On Prisoner Sunday (12th November), Eoin Carroll, Deputy Director of the JCFJ, delivered a homily at St Francis Xavier Church, Dublin, based on the parable of the ten virgins which emphasises the need for preparation in order to be able to make good decisions.
“Today’s gospel highlights the implications of not being prepared, and the outcome of making poor decisions. The foolish bridesmaids who did not have oil for their lamps were locked out – excluded from the wedding banquet. Unlike the wise bridesmaids, they weren’t prepared. A tough lesson for them; this would have been the highlight of their year!
Today is Prisoner Sunday. Being sent to prison is about as tough a lesson as it gets.
Your liberty has been taken away from you. You don’t have access to family and friends. You’re locked in a cell for fifteen hours per day. In fact, for some who are ‘on protection’, they live in isolation, often in fear, possibly locked in their cell for 23 hours per day.
Yes, people in prison have been sent there for doing something wrong and for making poor decisions. At this point you might be thinking… they deserve to be there, they chose to commit that crime or do that harm.
However, is life really that simple, that black and white? Do you think the bridesmaids set out to be locked out of the wedding banquet? Do you think people in prison set out to be locked up?
Pope Francis, who regularly visits people in prison, said last year “Let me tell you, every time I go into a prison I ask myself, “Why them and not me?” He went on to say “Everyone has the possibility to make mistakes, everyone. All of us have made mistakes.” Francis is empathising with the person in prison and is calling on us all to do so.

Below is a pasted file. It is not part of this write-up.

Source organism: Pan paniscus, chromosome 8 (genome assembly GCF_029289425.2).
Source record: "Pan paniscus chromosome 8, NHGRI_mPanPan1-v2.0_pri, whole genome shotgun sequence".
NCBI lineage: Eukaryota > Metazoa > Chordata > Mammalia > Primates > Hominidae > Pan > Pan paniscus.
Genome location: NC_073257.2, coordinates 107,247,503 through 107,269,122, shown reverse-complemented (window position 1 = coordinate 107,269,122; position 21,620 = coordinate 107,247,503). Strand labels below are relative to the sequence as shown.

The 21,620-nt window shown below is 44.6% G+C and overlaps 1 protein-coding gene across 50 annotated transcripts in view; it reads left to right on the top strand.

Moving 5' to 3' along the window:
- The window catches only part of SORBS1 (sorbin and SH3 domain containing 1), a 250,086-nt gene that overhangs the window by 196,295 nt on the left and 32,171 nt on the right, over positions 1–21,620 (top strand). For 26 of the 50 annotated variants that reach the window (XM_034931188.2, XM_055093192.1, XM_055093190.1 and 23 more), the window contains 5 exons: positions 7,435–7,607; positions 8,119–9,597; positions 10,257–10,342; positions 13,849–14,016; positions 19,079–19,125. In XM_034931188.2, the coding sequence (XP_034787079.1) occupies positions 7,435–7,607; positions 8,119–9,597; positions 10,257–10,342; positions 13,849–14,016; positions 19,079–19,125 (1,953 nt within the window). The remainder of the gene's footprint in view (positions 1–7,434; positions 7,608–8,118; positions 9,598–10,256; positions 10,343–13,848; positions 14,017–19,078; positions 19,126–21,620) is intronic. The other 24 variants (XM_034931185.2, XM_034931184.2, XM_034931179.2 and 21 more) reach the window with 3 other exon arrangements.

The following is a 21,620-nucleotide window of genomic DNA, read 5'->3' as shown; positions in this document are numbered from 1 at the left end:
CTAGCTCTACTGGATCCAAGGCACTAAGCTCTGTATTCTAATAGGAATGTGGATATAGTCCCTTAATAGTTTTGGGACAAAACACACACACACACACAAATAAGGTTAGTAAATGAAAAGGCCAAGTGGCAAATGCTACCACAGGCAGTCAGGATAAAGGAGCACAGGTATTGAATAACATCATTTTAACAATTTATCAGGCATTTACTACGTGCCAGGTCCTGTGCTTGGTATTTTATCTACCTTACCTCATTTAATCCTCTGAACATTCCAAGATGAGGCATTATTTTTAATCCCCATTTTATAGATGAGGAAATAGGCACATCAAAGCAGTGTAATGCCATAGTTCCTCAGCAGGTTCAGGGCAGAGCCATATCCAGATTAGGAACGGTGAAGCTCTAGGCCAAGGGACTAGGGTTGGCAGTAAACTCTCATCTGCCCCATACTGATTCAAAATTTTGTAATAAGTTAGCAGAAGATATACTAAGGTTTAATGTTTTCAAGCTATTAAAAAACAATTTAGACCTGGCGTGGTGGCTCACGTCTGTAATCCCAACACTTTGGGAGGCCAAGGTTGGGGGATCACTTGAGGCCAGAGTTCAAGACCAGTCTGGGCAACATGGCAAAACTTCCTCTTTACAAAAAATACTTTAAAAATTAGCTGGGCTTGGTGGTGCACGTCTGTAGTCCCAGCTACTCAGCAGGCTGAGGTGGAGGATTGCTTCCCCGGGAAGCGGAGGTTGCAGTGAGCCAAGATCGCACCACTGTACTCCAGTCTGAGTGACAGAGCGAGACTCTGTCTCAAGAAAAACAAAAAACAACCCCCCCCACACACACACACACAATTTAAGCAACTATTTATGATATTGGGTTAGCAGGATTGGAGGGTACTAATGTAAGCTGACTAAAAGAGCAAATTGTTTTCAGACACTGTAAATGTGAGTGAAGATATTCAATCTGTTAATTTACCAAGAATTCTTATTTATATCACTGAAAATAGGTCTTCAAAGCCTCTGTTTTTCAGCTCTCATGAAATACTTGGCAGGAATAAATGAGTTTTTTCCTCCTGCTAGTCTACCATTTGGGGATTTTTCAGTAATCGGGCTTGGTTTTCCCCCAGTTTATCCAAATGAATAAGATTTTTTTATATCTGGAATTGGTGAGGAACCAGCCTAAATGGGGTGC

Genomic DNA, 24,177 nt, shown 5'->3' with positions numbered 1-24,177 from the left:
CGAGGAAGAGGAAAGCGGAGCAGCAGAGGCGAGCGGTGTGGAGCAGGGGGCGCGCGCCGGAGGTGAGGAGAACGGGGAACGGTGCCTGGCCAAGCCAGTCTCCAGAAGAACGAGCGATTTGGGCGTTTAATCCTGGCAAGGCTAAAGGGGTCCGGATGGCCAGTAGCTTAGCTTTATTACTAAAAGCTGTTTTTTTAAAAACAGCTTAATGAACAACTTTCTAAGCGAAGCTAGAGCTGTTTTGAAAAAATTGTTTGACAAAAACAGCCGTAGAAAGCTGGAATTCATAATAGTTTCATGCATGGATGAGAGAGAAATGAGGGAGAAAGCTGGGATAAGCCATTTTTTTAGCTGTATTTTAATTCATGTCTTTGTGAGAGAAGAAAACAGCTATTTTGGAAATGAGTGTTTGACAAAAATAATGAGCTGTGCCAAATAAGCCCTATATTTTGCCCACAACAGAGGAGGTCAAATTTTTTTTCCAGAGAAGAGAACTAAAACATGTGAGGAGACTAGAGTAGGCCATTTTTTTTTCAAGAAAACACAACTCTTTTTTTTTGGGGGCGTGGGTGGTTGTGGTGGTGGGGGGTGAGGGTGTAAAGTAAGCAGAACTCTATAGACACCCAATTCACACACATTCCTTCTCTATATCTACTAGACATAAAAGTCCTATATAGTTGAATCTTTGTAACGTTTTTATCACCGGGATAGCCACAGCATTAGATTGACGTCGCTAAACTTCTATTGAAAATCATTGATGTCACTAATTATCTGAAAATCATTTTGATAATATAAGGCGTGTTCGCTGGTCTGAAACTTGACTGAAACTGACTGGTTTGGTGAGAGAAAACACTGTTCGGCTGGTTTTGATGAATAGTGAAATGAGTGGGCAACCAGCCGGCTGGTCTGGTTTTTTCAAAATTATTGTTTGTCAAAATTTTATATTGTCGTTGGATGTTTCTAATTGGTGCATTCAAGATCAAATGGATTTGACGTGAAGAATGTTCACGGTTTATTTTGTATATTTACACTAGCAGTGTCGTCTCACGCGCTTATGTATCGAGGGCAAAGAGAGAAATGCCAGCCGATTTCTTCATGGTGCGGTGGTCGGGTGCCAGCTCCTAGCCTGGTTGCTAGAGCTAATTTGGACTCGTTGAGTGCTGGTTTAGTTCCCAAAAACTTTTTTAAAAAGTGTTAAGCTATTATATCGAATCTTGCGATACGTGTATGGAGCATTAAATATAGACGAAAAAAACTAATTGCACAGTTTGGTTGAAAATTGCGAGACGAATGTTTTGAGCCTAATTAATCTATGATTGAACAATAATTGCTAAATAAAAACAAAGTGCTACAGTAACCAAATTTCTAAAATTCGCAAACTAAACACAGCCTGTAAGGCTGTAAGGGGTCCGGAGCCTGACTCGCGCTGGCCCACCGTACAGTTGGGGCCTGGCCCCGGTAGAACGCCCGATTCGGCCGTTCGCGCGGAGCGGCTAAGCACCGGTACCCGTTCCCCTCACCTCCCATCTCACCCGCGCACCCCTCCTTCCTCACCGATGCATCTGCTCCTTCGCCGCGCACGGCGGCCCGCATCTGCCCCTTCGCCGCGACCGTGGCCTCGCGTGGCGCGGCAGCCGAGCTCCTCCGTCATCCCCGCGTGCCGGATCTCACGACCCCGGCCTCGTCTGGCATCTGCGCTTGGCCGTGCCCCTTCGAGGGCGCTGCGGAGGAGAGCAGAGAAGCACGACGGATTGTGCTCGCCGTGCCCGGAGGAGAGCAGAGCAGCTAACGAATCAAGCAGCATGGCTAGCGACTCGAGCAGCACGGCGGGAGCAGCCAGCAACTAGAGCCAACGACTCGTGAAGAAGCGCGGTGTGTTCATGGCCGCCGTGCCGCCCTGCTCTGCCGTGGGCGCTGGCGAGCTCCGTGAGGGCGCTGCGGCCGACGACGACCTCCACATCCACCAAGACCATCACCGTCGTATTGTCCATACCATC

In fact, within the context of today’s gospel, he is saying that at times, we are the foolish bridesmaid, we have made poor decisions. That all of us have made mistakes.
Recently I was involved in writing a report on young adults in prison. What struck me about the results of our work was that many young adults kept making poor decisions while in prison, never mind what had lead them to prison. A significant number were being disciplined for not obeying prison rules. It didn’t make sense to me.
As a result, they were being locked in their cells for longer, had less access to family visits, telephone calls and recreation time.. Foolish behaviour, like the bridesmaids. It wasn’t rational! As part of our research we went looking for answers and came across a body of literature called ’emerging adulthood’. The literature helped to explain why young adults, (not just young adults in prison), make poor, unwise decisions.
We learnt that: biological and psychological developments continue until someone is in their mid-twenties; that young adults are not as equipped as older adults to plan ahead, reason, think abstractly or anticipate consequences; that they engage in higher levels of risk-taking as impulse control also does not fully develop until they reach their mid-twenties.
So, where can we find answers? How can we make better decisions?
Help people find wisdom.
Wisdom provides protection, and helps us make good decisions. It insulates us from harm. Remember, when someone blows out candles on their 18th birthday they may now be an adult, but a wisdom switch has not suddenly been turned on.
The research that I was involved with pointed to the need for young adults in prison to have a personal officer. Someone who can be an advocate, help the young person comprehend the outcomes of their decisions, to believe in them – ultimately, it could be said, to help them in their search for wisdom.”